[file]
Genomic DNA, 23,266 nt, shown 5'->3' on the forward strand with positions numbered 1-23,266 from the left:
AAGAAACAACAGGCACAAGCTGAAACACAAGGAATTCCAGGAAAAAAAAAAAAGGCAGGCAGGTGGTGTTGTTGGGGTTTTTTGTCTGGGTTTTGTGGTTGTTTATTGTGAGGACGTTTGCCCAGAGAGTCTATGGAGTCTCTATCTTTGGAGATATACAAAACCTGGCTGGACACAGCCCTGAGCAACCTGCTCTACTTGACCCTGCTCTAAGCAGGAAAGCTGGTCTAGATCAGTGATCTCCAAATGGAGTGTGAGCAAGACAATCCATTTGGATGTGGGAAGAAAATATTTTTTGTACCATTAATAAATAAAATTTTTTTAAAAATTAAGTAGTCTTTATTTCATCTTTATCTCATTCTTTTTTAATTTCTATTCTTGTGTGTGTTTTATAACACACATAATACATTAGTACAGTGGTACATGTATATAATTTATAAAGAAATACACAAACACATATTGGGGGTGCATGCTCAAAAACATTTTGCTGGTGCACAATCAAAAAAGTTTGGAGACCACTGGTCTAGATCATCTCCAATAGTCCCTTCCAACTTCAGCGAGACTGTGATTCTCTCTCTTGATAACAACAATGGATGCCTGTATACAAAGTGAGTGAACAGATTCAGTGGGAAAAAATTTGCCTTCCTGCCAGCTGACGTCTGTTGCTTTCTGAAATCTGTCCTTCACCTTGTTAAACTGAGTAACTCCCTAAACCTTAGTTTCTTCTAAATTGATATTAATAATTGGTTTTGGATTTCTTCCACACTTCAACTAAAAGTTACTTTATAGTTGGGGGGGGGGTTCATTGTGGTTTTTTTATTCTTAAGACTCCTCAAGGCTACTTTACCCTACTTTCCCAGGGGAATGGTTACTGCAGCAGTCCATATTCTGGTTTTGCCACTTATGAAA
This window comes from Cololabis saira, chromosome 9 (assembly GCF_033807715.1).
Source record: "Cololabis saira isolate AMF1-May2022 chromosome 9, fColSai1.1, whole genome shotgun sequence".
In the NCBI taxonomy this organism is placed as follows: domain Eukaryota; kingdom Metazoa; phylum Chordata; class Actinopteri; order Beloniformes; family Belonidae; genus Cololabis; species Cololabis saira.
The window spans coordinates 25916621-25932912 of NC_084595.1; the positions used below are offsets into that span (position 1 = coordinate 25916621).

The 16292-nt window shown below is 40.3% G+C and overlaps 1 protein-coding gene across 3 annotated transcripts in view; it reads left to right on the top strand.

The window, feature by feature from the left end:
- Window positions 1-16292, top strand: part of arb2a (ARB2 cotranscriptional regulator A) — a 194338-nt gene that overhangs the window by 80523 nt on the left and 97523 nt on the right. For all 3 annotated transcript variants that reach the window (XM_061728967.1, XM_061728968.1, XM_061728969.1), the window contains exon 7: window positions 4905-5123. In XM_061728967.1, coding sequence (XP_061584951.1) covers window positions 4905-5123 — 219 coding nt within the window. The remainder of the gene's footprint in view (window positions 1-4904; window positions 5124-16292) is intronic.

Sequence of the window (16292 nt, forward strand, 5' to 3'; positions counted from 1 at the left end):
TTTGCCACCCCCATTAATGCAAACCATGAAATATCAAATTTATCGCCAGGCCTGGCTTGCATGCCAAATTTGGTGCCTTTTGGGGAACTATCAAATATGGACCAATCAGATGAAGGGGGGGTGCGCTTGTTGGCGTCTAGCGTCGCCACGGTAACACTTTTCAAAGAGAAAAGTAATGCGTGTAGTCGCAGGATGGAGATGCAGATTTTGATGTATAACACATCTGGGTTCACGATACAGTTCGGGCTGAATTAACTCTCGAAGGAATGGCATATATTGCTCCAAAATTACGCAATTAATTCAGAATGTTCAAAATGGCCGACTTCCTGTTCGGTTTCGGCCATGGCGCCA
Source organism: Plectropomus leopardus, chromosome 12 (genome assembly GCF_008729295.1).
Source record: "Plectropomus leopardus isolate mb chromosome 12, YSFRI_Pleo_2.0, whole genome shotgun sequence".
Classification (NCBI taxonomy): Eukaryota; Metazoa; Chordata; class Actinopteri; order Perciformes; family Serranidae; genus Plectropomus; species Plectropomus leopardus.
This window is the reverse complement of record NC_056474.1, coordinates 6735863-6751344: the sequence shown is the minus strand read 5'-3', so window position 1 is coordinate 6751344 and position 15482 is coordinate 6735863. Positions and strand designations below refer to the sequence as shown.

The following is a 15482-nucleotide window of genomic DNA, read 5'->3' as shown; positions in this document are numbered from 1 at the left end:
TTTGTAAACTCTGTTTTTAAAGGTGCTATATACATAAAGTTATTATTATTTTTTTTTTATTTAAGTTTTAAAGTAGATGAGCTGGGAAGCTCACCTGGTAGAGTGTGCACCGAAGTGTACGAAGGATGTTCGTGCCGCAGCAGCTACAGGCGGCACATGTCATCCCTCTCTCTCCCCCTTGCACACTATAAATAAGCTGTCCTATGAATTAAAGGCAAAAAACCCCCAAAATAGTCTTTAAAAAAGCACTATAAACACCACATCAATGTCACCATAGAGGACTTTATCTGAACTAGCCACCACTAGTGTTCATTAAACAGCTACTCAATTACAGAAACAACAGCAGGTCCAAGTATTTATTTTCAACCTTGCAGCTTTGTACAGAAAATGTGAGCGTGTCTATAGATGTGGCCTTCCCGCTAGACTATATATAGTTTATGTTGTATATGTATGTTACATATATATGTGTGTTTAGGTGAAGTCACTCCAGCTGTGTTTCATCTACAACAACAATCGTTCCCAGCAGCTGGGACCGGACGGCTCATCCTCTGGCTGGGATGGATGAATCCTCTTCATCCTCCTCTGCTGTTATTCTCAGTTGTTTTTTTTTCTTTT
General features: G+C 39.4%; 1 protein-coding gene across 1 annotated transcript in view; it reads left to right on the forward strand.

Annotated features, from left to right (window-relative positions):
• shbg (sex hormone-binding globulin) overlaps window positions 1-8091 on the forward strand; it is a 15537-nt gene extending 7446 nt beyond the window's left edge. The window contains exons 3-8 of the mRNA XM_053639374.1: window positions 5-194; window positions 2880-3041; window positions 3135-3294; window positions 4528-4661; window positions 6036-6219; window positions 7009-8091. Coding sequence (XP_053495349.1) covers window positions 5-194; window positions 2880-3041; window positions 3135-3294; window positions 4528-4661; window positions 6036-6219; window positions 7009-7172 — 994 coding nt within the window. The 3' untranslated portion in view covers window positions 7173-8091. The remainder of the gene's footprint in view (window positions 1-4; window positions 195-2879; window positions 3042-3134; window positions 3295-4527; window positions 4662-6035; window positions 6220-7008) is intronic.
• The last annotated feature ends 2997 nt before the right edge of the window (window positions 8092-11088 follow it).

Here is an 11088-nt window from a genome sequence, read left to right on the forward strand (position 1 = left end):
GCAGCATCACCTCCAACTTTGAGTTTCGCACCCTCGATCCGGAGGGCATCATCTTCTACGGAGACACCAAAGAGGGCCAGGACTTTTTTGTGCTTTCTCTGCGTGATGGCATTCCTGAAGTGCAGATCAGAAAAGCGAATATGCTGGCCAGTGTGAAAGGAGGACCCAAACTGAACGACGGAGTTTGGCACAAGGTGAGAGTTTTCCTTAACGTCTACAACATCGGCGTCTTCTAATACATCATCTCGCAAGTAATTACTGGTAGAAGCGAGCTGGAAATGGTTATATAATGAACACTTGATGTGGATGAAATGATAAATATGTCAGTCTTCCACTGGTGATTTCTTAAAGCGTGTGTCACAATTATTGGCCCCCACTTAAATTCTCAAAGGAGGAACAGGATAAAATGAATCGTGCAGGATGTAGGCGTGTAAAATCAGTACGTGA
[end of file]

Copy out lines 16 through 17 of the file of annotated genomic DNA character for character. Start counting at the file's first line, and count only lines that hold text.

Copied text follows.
The following is a 15482-nucleotide window of genomic DNA, read 5'->3' as shown; positions in this document are numbered from 1 at the left end:
TTTGTAAACTCTGTTTTTAAAGGTGCTATATACATAAAGTTATTATTATTTTTTTTTTATTTAAGTTTTAAAGTAGATGAGCTGGGAAGCTCACCTGGTAGAGTGTGCACCGAAGTGTACGAAGGATGTTCGTGCCGCAGCAGCTACAGGCGGCACATGTCATCCCTCTCTCTCCCCCTTGCACACTATAAATAAGCTGTCCTATGAATTAAAGGCAAAAAACCCCCAAAATAGTCTTTAAAAAAGCACTATAAACACCACATCAATGTCACCATAGAGGACTTTATCTGAACTAGCCACCACTAGTGTTCATTAAACAGCTACTCAATTACAGAAACAACAGCAGGTCCAAGTATTTATTTTCAACCTTGCAGCTTTGTACAGAAAATGTGAGCGTGTCTATAGATGTGGCCTTCCCGCTAGACTATATATAGTTTATGTTGTATATGTATGTTACATATATATGTGTGTTTAGGTGAAGTCACTCCAGCTGTGTTTCATCTACAACAACAATCGTTCCCAGCAGCTGGGACCGGACGGCTCATCCTCTGGCTGGGATGGATGAATCCTCTTCATCCTCCTCTGCTGTTATTCTCAGTTGTTTTTTTTTCTTTT